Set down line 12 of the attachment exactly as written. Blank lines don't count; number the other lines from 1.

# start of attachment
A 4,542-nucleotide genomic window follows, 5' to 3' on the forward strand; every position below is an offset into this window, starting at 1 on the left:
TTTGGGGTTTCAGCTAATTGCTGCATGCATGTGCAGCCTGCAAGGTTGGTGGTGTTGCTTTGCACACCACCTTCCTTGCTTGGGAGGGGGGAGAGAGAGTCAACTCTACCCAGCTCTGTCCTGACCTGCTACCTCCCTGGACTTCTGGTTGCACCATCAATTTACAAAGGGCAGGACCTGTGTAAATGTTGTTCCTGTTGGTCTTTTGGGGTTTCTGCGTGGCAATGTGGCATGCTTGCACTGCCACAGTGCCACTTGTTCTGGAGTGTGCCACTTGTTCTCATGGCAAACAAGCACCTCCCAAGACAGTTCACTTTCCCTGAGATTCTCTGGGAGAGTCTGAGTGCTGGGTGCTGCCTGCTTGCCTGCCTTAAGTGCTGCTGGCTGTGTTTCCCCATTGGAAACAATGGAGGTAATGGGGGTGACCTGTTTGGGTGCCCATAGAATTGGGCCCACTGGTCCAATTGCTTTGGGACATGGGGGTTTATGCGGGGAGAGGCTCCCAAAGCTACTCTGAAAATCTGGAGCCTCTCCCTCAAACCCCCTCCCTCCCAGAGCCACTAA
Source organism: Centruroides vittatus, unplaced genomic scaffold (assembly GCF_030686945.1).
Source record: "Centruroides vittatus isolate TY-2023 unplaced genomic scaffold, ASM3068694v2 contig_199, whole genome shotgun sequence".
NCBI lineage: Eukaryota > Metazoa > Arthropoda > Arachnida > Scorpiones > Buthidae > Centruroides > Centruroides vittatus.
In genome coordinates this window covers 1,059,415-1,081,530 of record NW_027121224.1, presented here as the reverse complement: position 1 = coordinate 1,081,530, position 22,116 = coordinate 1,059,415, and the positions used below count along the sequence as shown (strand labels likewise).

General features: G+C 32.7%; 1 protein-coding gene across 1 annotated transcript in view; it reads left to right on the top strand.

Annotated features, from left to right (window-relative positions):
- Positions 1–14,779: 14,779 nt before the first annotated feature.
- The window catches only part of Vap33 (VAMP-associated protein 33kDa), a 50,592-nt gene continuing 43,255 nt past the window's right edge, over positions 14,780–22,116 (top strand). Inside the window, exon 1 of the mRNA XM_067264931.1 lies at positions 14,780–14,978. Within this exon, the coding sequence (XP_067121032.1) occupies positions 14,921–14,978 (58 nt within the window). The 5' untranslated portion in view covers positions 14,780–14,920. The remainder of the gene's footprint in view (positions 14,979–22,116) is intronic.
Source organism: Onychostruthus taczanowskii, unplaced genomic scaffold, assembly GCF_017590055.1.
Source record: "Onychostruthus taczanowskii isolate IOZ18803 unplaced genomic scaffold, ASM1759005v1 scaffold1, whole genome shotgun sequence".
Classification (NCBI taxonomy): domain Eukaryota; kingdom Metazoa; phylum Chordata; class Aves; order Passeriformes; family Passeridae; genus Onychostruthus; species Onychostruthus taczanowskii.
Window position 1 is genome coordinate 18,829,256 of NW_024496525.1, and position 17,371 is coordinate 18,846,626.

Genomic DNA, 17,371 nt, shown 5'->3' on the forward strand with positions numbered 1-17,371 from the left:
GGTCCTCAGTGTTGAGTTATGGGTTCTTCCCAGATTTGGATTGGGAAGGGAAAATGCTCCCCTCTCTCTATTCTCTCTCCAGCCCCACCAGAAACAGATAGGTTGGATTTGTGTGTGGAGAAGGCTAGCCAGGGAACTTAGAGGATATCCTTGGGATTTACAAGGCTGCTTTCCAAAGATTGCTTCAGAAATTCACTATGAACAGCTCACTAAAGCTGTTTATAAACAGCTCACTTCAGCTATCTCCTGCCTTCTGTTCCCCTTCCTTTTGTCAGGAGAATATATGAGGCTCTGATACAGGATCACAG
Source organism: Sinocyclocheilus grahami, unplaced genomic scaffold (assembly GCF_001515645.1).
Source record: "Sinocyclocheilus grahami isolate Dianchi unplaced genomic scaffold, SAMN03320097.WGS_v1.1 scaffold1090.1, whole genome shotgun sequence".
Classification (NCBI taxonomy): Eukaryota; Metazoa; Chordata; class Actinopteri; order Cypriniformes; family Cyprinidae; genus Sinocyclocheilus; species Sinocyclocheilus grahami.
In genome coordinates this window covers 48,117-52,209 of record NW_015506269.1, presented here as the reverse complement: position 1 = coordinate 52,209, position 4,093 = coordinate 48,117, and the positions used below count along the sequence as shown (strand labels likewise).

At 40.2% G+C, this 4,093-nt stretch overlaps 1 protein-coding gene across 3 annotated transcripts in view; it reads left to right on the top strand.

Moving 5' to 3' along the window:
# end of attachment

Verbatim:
Source record: "Onychostruthus taczanowskii isolate IOZ18803 unplaced genomic scaffold, ASM1759005v1 scaffold1, whole genome shotgun sequence".